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Int J Bipolar Disord. 2014 Jan 21;2:1. doi: 10.1186/2194-7511-2-1. eCollection 2014.

Using theatre to address mental illness stigma: a knowledge translation study in bipolar disorder.

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Division of Mood Disorders, Department of Psychiatry, University of British Columbia, 2255 Wesbrook Mall, Vancouver, V6T 2A1 Canada.
Saint Mary's University, 923 Robie St, Halifax, Nova Scotia B3H 3C3 Canada.
Crazy for Life Co., P.O. Box 1354, Sechelt, British Columbia V0N 3A0 Canada.
School of Social Work, University of British Columbia, ARTS Bldg, 3333 University Way, Kelowna, British Columbia V1V 1V7 Canada.
Université de Saint-Boniface, 200 Avenue de la Cathedrale, Winnipeg, MB R2H 0H7 Canada.
University of Toronto, 399 Bathurst Street, Toronto, Ontario M5T 2S8 Canada ; University Health Network, 190 Elizabeth Street, Toronto, Ontario M5G 2C4 Canada.



Reduction of the stigma of mental illness is an international priority; arts- and contact-based approaches represent a promising mode of intervention. This project was designed to explore the impact of a one-woman theatrical performance on attitudes towards bipolar disorder (BD) on people with BD and healthcare providers.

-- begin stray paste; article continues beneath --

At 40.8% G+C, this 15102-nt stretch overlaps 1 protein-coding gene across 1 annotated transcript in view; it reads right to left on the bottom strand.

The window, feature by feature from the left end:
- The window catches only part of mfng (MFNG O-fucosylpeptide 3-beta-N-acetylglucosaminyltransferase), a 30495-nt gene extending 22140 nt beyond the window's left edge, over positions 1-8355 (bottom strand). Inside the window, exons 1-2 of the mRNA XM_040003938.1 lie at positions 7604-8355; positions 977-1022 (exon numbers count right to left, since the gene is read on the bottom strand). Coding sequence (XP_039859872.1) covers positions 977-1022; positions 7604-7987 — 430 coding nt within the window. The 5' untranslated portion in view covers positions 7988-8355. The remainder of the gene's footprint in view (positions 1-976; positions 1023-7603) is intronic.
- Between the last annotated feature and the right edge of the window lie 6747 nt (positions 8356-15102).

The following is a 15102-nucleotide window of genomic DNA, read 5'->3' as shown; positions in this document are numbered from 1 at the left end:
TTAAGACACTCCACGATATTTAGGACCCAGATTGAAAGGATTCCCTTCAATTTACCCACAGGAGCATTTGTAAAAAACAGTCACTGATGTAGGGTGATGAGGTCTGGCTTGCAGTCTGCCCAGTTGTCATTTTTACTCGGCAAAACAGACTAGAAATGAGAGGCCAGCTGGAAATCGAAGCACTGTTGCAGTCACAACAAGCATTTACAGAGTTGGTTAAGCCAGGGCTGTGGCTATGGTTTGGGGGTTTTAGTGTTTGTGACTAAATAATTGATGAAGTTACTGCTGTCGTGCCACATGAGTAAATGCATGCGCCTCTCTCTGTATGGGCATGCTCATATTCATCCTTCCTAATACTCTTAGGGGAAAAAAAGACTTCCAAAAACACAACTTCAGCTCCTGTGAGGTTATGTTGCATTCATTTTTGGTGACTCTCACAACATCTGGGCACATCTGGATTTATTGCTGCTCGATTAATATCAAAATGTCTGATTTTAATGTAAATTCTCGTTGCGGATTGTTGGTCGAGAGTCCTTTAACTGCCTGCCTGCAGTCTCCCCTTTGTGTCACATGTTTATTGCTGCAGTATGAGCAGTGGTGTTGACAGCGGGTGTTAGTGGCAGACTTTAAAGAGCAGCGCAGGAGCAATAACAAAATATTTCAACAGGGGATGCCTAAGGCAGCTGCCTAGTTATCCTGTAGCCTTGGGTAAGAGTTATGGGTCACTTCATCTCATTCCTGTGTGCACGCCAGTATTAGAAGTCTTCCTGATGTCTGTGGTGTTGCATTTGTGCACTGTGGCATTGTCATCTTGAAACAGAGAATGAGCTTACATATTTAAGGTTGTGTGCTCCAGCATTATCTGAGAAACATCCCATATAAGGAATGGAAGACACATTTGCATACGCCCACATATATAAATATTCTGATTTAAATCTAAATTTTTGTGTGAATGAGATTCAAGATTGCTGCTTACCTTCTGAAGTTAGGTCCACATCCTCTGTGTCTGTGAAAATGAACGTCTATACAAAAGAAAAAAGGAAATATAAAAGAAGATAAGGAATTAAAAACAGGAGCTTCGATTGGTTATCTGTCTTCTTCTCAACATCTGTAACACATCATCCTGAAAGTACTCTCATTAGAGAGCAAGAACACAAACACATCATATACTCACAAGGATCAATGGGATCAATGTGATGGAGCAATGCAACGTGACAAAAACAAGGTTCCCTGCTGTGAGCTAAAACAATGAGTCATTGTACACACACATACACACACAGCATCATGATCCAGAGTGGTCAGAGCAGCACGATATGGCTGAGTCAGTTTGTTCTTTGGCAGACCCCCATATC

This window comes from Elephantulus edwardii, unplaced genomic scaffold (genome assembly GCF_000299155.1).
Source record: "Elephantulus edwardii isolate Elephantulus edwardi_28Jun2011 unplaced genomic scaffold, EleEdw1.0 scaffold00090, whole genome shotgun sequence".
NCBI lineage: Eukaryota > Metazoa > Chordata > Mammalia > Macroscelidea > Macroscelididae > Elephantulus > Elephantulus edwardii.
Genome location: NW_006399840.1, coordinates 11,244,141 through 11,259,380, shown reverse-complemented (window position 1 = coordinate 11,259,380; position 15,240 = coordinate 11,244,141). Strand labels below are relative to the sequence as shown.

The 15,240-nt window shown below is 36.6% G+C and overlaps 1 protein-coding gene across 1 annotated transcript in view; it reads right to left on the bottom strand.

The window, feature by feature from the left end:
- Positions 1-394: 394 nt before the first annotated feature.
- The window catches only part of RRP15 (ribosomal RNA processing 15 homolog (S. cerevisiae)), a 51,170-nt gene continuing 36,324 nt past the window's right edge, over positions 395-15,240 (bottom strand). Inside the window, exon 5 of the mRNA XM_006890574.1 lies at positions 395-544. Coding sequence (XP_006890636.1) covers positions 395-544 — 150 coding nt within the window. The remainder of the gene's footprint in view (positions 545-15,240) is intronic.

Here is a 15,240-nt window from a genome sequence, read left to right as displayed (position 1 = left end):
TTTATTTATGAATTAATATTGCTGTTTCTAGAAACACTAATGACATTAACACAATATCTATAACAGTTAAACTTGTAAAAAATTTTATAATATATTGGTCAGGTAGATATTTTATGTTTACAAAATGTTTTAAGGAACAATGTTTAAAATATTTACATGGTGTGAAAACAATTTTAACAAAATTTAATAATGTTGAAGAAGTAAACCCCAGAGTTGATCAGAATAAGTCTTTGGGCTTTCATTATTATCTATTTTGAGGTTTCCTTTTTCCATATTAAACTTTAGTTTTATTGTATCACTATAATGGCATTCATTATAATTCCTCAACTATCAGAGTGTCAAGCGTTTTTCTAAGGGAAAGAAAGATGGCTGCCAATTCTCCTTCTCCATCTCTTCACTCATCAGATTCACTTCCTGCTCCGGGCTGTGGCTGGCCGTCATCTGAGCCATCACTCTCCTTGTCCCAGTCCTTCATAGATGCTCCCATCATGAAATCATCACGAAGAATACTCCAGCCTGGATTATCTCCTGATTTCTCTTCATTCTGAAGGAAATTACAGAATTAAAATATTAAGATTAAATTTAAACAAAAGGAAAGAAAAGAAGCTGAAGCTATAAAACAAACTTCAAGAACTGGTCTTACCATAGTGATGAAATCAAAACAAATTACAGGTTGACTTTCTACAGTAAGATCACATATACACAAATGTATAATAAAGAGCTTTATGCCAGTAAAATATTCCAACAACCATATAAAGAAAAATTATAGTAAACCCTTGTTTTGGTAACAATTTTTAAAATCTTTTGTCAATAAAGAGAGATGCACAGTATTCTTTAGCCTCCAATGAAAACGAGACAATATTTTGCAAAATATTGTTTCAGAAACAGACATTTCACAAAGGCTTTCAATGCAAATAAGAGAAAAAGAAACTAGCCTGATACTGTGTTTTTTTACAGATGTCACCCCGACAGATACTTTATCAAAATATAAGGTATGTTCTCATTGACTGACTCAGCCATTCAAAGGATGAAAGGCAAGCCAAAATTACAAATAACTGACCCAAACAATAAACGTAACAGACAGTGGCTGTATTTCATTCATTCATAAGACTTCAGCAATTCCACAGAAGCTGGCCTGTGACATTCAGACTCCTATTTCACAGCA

A playwright and actress who lives with BD developed a stage performance - 'That's Just Crazy Talk' - targeting stigmatizing attitudes towards BD. Prospective, longitudinal and sequential mixed methods were used to assess the impact of the performance on people with BD (n = 80) and healthcare providers (n = 84). Qualitative interviews were conducted with 33 participants (14 people with BD and 19 healthcare providers).


Quantitatively, healthcare providers showed significantly improved attitudes immediately post-performance, but this change was not maintained over time; people with BD showed little quantitative change. Qualitatively, both people with BD and BD healthcare providers showed enduring and broadly positive changes. A theatrical presentation designed to reduce stigma produced immediate impact on healthcare providers quantitatively and significant qualitative impact on people with BD and healthcare providers. Additionally, the utility of using mixed-method approaches in mental health research was demonstrated.


Bipolar disorder; Knowledge translation; Mixed methods; Narrative medicine; Stigma; Theatre

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